I know your insolence and the wickedness of your heart.

When God set aside the people of Israel as His own people, He ordained that He should be their God and King.  But after they arrived in Canaan, the promised land, they looked at the metropolitan people around them and despised their agricultural primitiveness and wanted to be like those in the land.  The residents of the land had kings, so they decided that they wanted a king (1 Sam 8).  God decided to give them a king and let them experience the depravity of their desires.  Saul was the first, and after serving God for a while became conceited and God removed His blessing from him.  Samuel was the prophet of God in that day and God called him to anoint the succeeding king.  God directed him to Bethlehem, and to invite Jesse to the sacrifice to seek God’s plan (1 Sam 17).

David was the youngest of Jesse’s eight sons, and the shepherd of the family.  Eliab was the oldest.  When Eliab walked into the room, Samuel thought for sure he would be the next king, “but the Lord said to Samuel, ‘Do not look at his appearance or at the height of his stature, because I have rejected him; for God sees not as man sees, for man looks at the outward appearance, but the Lord looks at the heart‘” (1 Sam 16.7).  Ultimately David, potentially as young as 13 years old at the time, was anointed as the next king of Israel.

Then Israel went to battle with the Philistines and Goliath, the giant, challenged the Israeli army to a duel.  Whoever conquered one-on-one would win the battle, the spoils of war and rites to the land.  Goliath was 9 1/2 feet tall, and trained as a warrior from his youth – along with his four brothers.  David came to bring food to his brothers who were enlisted in the army and saw first-hand what was going on:

“Then David spoke to the men who were standing by him, saying, ‘What will be done for the man who kills this Philistine and takes away the reproach from Israel?  For who is this uncircumcised Philistine, that he should taunt the armies of the living God?’  The people answered him in accord with this word, saying, ‘Thus it will be done for the man who kills him.’  Now Eliab his oldest brother heard when he spoke to the men; and Eliab’s anger burned against David and he said, ‘Why have you come down?  And with whom have you left those few sheep in the wilderness?  I know your insolence and the wickedness of your heart; for you have come down in order to see the battle.’  But David said, ‘What have I done now? Was it not just a question?'”

– 1 Sam 17.26-29

We all know the ensuing story:  David defeats Goliath with a stone in a sling.

But Eliab caught my attention this week.  David, when he saw Goliath, when he heard the threat and when he saw the cowardice of the response of Israel, did not hesitate.  He knew God’s faithfulness, He understood God’s value and He knew that no one could dishonor God like that unchecked.  This thirteen year-old boy knew that God was bigger, God would provide, and God would avenge His name and His people.  And he was willing to walk in obedience and faith, without fear and without reservation.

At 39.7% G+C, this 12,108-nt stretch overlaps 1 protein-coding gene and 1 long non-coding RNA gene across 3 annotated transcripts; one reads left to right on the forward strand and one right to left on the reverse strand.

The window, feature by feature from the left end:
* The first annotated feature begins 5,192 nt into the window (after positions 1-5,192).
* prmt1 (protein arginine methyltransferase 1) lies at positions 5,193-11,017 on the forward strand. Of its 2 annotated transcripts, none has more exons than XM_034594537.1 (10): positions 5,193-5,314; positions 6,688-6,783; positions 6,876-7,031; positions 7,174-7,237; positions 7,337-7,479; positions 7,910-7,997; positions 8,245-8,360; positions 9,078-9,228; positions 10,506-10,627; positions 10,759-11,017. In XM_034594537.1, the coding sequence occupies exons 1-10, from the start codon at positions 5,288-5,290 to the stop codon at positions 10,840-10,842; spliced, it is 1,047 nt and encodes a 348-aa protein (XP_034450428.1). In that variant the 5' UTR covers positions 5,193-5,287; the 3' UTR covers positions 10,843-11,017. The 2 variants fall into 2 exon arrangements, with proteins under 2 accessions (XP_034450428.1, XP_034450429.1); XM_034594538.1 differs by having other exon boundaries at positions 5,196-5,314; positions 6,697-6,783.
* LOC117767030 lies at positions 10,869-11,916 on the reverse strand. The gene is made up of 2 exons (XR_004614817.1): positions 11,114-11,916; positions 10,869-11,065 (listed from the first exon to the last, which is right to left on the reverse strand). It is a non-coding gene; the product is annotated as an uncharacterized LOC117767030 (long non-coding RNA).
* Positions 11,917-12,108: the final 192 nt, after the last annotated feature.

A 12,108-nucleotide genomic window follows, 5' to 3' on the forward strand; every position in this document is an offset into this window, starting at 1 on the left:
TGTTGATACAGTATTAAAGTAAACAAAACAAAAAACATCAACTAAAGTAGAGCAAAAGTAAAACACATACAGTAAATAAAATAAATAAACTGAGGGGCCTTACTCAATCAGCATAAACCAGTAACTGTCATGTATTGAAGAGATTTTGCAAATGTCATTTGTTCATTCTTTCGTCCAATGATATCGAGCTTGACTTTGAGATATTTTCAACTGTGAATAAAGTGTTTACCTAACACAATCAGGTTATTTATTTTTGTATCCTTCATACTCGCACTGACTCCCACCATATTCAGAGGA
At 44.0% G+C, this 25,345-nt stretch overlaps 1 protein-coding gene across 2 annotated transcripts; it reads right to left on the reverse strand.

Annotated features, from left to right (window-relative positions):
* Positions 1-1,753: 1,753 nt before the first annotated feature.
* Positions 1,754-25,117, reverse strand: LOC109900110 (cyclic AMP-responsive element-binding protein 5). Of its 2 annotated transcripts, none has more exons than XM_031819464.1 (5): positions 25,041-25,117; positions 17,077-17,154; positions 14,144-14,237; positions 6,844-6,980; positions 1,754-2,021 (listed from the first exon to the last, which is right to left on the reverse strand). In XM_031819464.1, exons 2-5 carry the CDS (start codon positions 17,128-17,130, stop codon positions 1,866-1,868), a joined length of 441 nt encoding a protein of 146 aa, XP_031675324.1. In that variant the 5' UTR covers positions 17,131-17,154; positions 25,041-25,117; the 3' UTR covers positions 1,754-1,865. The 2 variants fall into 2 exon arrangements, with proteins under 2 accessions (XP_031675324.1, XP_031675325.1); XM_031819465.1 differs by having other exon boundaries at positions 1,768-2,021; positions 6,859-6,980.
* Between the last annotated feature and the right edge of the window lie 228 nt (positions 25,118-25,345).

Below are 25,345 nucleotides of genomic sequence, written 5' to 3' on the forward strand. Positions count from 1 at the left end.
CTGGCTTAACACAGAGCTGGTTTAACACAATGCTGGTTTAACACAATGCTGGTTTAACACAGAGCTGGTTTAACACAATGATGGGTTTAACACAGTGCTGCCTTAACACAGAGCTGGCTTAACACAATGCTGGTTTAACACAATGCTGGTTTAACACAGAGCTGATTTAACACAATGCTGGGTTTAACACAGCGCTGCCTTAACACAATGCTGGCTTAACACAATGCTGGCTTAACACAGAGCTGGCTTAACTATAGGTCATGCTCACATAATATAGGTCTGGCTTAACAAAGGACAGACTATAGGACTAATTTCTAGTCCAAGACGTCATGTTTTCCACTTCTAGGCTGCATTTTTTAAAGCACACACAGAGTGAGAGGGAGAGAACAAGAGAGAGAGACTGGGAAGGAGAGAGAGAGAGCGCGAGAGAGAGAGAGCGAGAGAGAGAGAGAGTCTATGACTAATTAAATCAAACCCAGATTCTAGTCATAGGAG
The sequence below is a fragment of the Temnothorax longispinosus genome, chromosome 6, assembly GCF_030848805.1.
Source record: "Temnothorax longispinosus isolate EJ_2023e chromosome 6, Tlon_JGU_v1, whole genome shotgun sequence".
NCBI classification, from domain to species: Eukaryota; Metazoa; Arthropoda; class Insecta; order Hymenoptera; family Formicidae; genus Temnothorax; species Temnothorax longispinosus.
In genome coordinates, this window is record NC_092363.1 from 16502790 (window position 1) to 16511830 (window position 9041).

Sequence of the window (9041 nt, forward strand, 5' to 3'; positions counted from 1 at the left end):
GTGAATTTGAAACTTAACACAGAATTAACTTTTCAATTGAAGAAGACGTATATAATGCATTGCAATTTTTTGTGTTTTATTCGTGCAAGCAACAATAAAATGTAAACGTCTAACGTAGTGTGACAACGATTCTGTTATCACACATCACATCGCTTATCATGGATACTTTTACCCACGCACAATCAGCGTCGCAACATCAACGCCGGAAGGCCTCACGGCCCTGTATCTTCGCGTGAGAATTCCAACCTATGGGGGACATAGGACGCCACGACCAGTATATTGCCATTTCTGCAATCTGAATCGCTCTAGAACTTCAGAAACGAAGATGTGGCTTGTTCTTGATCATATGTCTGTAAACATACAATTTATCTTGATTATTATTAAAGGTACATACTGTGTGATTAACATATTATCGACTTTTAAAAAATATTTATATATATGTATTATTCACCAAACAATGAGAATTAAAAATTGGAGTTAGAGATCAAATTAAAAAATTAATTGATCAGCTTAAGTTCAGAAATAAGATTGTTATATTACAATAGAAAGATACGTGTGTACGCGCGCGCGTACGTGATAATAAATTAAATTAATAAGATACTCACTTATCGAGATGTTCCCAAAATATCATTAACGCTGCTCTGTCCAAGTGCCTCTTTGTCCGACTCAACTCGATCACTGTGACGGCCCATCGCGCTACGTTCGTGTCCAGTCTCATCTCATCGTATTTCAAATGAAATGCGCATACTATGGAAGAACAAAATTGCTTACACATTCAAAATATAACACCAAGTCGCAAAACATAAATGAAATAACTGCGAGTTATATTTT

Eliab was threatened by David.  Eliab was a coward.  He had no faith, he only saw how big Goliath was and how small he was.

And when he saw David’s faith and intentionality, instead of being encouraged and pushed on to faith and obedience, he lashed out.  He questioned David’s character.  He called him insolent and wicked and accused him of abandoning his responsibilities and coming just to gawk at the battle.

God looks at the heart.  Eliab had  wicked, man centered and cowardly heart with no faith.  David trusted God.  And when was questioned by his older brother, David did not even flinch; rather he turned his attention elsewhere and stayed the course.

God has a purpose and a plan: for creation, for the Church and for individuals.  When God gives a Church or an individual a passion or conviction, there will be opposition, and sometimes it will be from those closest to you.  And sometimes it will be hurtful, unbiased judgment of your character, calling or passion.

Oh that we would follow David’s example of conviction.  The “man after God’s own heart” knew God’s worth and would not stand for Him to be dishonored.  He was assured of God’s ability and conviction to defend His name and he was willing to go into battle against a literal giant, single-handedly, because He knew that He who was on his side was greater than Goliath.

Do not doubt your God.  Do not doubt His worth or intention to uphold His own name and honor.  And do not doubt your calling.  No matter what anyone else would say.  Only one opinion matters, and it is He who holds the keys to eternity and He who will say “Well done, my good and faithful servant” (Matt 25.21).


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